Such findings indicate that smokers are at a much higher risk of diseases such as heart disease, diabetes, and early retirement due to chronic disease (Housron Person, Pletcher et al., 2006). In turn, the socio-economic burden of smoking-related diseases can result in dramatic financial consequences for the individual as well as the wider community (Murray & Lopez, 1997). Smoking cessation interventions such as cognitive-behavioral therapy have been found to deliverable by nurses, and act as effective and efficient methods of supporting a person from quitting the habit (Coleman, 2004a).
This aim of the research was to use a case study approach to investigate smoking cessation using a CBT intervention to inform nurses understanding of smoking behaviors and cessation experiences. Firstly, a review of the literature will be presented in relation to smoking statistics in the UK, suggested smoking cessation interventions, and the value of cognitive-behavioral therapy in supporting cessation. Secondly, the method of the study will be detailed. Next, the results and discussion will reflect on the main points of the paper and demonstrate the viability of nurses using CBT to support smoking cessation patients.
The Statistics on UK Smoking Behaviours
It is estimated that smoking in the UK kills almost 120, 000 people annually (Milner & Bates, 2002). As a life-threatening addiction that is continuously found to kill half of its regular participants, smoking generates a reported 1.1 million GP consultations each year, costing the NHS about 1.5 billion a year. It has been estimated that 364, 000 admissions to hospital were due to smoking in the year 1997/98. And that nicotine dependence is the cause of one in every five deaths in the UK.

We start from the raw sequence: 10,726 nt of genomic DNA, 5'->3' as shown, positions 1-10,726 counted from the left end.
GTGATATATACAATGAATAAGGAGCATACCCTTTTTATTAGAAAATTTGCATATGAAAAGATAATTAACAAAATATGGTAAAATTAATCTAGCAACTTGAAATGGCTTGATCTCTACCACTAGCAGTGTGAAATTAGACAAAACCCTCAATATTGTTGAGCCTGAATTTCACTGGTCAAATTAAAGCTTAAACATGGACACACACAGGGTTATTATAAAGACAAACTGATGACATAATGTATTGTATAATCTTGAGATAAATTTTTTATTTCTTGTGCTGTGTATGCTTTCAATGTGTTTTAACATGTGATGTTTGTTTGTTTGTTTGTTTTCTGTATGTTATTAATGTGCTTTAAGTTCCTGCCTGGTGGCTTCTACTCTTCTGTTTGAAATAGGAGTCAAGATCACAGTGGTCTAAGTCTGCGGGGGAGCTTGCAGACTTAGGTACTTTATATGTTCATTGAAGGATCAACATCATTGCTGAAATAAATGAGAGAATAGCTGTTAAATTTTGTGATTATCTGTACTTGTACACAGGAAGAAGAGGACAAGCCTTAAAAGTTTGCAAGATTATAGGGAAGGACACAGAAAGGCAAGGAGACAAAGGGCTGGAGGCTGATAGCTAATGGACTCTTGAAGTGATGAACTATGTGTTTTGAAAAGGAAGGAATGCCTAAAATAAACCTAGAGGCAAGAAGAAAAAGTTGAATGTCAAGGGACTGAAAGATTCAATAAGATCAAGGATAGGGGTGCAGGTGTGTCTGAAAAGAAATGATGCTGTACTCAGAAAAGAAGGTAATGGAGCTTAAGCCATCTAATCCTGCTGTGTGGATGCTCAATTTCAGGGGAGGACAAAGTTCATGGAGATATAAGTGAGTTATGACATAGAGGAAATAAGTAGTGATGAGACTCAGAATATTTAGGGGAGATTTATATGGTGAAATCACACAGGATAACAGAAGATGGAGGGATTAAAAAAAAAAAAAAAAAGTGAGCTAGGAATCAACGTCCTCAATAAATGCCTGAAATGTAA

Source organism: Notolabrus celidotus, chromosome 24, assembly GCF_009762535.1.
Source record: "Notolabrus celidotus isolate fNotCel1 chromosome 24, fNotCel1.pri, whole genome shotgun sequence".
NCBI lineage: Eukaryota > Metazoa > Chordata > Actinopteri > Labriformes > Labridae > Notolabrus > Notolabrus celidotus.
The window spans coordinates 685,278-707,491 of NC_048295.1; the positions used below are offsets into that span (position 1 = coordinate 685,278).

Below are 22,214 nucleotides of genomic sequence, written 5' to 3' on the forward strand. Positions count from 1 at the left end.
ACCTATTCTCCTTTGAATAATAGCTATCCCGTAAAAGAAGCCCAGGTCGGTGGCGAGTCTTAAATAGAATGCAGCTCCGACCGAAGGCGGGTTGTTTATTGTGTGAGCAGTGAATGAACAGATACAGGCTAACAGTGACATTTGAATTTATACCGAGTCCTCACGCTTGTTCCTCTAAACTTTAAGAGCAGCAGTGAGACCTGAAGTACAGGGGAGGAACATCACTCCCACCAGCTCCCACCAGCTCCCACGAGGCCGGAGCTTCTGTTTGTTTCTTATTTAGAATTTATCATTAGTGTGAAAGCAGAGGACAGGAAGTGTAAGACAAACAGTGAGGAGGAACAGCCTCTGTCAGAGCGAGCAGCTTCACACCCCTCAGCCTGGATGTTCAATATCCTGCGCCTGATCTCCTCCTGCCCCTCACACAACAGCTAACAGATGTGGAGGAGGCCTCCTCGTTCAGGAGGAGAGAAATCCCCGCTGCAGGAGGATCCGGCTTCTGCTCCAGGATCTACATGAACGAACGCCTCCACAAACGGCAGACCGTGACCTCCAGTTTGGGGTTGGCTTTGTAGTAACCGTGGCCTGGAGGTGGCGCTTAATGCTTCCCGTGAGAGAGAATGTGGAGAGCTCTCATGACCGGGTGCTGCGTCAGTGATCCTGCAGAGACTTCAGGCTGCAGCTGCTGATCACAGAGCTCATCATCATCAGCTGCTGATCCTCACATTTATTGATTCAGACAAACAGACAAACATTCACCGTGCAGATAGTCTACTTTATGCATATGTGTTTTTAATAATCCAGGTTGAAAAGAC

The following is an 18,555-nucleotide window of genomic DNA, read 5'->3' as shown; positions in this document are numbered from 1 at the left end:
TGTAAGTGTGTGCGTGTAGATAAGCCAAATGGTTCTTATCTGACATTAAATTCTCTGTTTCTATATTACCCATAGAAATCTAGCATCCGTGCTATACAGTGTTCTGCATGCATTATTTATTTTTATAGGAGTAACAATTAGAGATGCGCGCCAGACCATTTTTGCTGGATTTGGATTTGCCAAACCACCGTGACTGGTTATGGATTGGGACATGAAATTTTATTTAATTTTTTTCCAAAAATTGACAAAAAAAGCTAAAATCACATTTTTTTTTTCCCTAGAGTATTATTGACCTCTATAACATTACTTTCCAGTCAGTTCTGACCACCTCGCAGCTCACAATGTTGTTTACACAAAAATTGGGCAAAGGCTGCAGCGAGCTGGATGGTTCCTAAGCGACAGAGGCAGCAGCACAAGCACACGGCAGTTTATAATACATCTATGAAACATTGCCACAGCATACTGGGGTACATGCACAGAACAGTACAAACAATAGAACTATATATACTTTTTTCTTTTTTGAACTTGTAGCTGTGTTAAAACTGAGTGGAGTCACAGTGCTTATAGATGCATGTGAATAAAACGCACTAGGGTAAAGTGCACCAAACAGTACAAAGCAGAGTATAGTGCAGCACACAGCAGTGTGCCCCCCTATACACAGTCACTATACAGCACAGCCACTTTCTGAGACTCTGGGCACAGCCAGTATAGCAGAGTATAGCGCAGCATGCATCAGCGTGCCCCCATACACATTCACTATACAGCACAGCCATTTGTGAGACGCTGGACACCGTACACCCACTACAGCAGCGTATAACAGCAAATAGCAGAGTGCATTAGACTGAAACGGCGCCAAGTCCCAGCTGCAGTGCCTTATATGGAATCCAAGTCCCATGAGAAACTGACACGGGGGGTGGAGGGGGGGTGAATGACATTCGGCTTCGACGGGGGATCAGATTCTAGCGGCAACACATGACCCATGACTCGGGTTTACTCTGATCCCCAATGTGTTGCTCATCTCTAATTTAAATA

The NHS has proposed that tobacco dependence is classified as an illness in itself, and so be treated as a preventative approach to tobacco-related diseases (Milner & Bates, 2002). There is an abundance of evidence that cost-effectiveness of suitable smoking cessation interventions. As across time, reduced prevalence of smoking will reduce smoking-related consultations and the costs of treatments. A study by the British Doctor's indicated that for those who successfully stopped smoking that there were numerous health benefits. And the Government has leaned its support for smoking cessation, as demonstrated in the White paper of public spending by the Treasury as part of the national strategy to deal with health inequalities. Recently it has been shown that successful quitting requires significant support and follow up by trained nurses (Coleman, 2004b).